Flight, June 25, 1915.
THE JANNUS FLYING BOAT.
WHEN the Jannus brothers, Antony and Roger, who made their names as pilots of those successful flying boats built by the Benoist Company, announced last year that they were going to start on their own account, and design and construct flying boats, it was realised that their experience should result in the production of a very useful craft. It is not surprising, therefore, that now the first product of the Jannus firm has made its test at Baltimore it has more than fulfilled expectations.
Although the Jannus machine appears to follow the usual lines of flying-boat design, there are, as a matter of fact, many original features embodied in its design, mostly as regards construction. The principal objectives of the designers have been sea-worthiness, wide range of speed, quick assembling and dismantling, comfortable and clean accommodation for pilot and passengers, and general efficiency. As regards the former item, tests have shown that there is little to be desired in this respect. This has been brought about by the low centre of gravity and the large freeboard, as well as other points in the design of the hull. In addition, the special form of wing tip floats assists largely in this matter. These taper sharply towards the bottom, reducing the planing surface at high speeds, so that there is little or no pounding action on the wings. At the same time, when acting as floats, they quickly displace the water at an increased rate, and overcome any heavy side load.
The hull, which is of the single step type, is divided into two portions, a fore portion containing the pilot, passengers, engine and main planes, and a rear detachable portion carrying the tail planes. This possesses advantages not only in construction, but in facility for shipping. The control cables from the cockpit to the tail all pass through a steel conduit which protects them against the propeller breaking, whilst they are provided with the Jannus sister hook, which locks them together quickly so that their adjustment is not affected when the tail is detached. The fore portion of the hull has a beam of 46 ins. at the top, tapering to 38 ins. at the bottom. The latter is concave at the step, after which it is slightly convex, curving upwards at the nose. A turtle deck in the bows protects the pilot from wind and spray. Behind the pilot's seat is a wide seat for three passengers, who have plenty of leg-room - in fact, the cockpit is exceptionally roomy. Immediately behind is the engine compartment, which is isolated from all other parts of the boat so that any oil or grease is confined to this compartment. The engine, a 120 h.p. 8-cylinder water-cooled Maximotor mounted fairly high up in the hull, drives by means of a chain the propeller, which is situated at the trailing edge of the planes and is mounted directly on the boat, being quite independent of the planes. This is quite an important feature, for should the planes through any cause become strained, the propeller and engine do not get out of alignment, and, again, the planes can be taken down without interfering with the power plant. The rear portion of the boat tapers from the section of the fore-hull to a shallow vertical knife-edge at the rear.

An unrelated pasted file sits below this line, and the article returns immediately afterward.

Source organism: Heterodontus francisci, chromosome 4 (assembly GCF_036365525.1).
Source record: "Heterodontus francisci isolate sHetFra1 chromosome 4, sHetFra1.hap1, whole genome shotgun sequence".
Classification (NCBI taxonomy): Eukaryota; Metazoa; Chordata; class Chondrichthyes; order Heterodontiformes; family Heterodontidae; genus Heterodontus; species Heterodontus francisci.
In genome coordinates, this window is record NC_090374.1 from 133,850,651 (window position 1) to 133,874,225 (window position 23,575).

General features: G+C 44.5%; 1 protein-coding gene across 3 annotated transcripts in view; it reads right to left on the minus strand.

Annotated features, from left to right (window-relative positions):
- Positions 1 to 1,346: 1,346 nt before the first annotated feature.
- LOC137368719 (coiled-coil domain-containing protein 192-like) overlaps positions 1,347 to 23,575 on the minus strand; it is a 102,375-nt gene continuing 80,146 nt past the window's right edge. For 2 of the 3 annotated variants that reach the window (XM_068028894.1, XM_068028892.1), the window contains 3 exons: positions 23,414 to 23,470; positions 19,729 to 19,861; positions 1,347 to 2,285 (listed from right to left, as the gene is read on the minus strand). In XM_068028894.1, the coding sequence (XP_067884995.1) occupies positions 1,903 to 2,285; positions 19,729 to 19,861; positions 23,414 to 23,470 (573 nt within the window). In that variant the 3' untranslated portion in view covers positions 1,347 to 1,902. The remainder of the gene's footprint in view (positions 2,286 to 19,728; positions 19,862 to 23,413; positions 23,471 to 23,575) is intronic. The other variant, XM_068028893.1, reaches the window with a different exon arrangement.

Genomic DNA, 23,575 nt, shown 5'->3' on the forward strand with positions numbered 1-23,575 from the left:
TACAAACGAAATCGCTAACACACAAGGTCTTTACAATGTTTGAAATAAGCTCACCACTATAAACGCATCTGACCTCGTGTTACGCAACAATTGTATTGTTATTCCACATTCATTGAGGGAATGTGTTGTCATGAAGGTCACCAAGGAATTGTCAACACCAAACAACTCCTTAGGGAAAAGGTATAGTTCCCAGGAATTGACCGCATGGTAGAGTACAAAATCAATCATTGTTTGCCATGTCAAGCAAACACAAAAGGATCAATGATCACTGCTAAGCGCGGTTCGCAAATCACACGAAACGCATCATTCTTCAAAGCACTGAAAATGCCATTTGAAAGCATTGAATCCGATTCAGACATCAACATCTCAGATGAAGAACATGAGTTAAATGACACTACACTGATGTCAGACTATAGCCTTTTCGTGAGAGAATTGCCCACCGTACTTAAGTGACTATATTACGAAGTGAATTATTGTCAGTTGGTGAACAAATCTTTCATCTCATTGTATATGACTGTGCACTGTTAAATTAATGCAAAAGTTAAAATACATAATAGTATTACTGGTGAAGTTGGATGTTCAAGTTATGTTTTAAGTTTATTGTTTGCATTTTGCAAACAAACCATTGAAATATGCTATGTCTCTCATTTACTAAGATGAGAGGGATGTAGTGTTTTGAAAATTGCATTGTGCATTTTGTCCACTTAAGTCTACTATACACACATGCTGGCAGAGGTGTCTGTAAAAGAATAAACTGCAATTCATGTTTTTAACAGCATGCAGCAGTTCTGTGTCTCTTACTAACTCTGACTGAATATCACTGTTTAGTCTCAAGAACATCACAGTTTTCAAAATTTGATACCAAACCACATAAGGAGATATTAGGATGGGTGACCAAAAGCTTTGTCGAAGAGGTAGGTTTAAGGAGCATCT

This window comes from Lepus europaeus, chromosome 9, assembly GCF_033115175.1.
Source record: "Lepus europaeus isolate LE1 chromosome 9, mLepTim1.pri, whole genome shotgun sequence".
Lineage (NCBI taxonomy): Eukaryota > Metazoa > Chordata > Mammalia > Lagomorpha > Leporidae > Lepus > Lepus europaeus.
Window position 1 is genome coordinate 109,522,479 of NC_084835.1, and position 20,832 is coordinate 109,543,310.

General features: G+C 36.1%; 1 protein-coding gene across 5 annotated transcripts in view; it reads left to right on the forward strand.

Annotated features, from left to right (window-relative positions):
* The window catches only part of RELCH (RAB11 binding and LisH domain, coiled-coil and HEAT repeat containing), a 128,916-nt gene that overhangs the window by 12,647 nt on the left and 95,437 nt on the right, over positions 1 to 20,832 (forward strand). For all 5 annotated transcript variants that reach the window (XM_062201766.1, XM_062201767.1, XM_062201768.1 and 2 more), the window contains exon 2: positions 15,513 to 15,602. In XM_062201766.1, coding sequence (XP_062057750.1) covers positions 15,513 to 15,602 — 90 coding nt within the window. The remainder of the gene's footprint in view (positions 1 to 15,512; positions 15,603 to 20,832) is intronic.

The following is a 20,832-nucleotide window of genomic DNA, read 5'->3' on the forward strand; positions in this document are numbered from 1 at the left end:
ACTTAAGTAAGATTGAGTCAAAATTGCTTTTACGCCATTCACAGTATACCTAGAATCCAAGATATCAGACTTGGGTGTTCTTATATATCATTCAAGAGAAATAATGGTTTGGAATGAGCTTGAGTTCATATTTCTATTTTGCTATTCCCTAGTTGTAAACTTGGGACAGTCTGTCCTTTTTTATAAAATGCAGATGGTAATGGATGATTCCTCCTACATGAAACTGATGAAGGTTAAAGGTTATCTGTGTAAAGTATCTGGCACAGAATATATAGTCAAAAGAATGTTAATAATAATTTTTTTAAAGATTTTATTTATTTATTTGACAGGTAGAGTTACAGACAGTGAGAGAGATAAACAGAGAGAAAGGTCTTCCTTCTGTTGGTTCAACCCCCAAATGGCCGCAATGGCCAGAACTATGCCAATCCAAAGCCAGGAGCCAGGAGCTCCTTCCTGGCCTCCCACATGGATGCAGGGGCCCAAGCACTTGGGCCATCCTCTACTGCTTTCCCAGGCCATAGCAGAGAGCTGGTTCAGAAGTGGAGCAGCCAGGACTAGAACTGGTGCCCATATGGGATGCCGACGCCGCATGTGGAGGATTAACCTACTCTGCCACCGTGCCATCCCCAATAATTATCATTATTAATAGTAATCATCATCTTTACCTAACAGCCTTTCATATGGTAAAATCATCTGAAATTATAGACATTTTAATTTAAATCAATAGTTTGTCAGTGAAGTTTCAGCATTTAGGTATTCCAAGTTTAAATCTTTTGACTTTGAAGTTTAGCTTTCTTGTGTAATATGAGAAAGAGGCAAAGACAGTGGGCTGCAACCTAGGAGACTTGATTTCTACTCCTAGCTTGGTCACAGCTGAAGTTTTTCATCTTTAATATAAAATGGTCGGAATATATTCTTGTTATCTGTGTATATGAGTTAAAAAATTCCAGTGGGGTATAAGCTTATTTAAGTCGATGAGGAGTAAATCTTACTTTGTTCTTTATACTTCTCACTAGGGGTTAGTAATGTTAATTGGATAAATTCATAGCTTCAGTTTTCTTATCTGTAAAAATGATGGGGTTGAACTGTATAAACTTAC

The planes, which form a complete unit, are of rectangular plan form, having a span top and bottom of 45 ft. 10 ins., a chord of 5 ft. 6 ins., and a gap of 6 ft. The top plane is staggered forward about 18 ins. Perhaps the most interesting feature is the interplane strut construction. These struts are arranged in six pairs, the fore and aft struts of each pair being situated only some 18 ins. apart, and both are enclosed in a fabric covering. Each pair is thus effectively streamlined - a similar practice to that carried out on the Avro-Arrow scout and the D.F.W.-Arrow scout. Besides increased efficiency, this construction makes for strength, each pair of struts being braced by horizontal struts and wire bracing. The struts being mounted in the main spars, the latter are necessarily situated in the centre of the planes the same distance apart as the former, but being strongly cross-braced in between the spars, the whole frame is by no means weak; wood battens form the leading and trailing edges. A balancing flap measuring 6 ft. by 2 ft. is hinged to each outer extremity of the rear spars of both top and bottom planes. The tail planes consist of a fixed stabilising surface 12 ft. span by 2 ft. chord, to the trailing edge of which are hinged two elevators of 13 1/2 sq. ft. area each. In between the latter is a partially balanced rudder, connected with which at the stern of the boat is a small water rudder. The horizontal surfaces are mounted some 3 ft. above the boat. The control fitted is of the Jannus two-lever type, consisting of one lever operating the balancing flaps and another lever operating the elevators and rudder.
During the tests, which were carried out by Mr. F. G. Ericson and Mr. Antony Jannus, a total load of 2,200 lbs. was carried at a speed varying from 30 to 55 miles per hour with only 60 indicated h.p., so that with full power great things may be expected. The principal dimensions of the Jannus flying boat are: Span, 45 ft. to ins.; chord, 5 ft. 6 ins.; gap, 6 ft.; supporting area, 480 sq. ft.; length over all, 28 ft.; length of hull, 25 f t ; weight of machine empty, 1,665 lbs.; useful load, 900 lbs.; range of action loaded, 240 miles.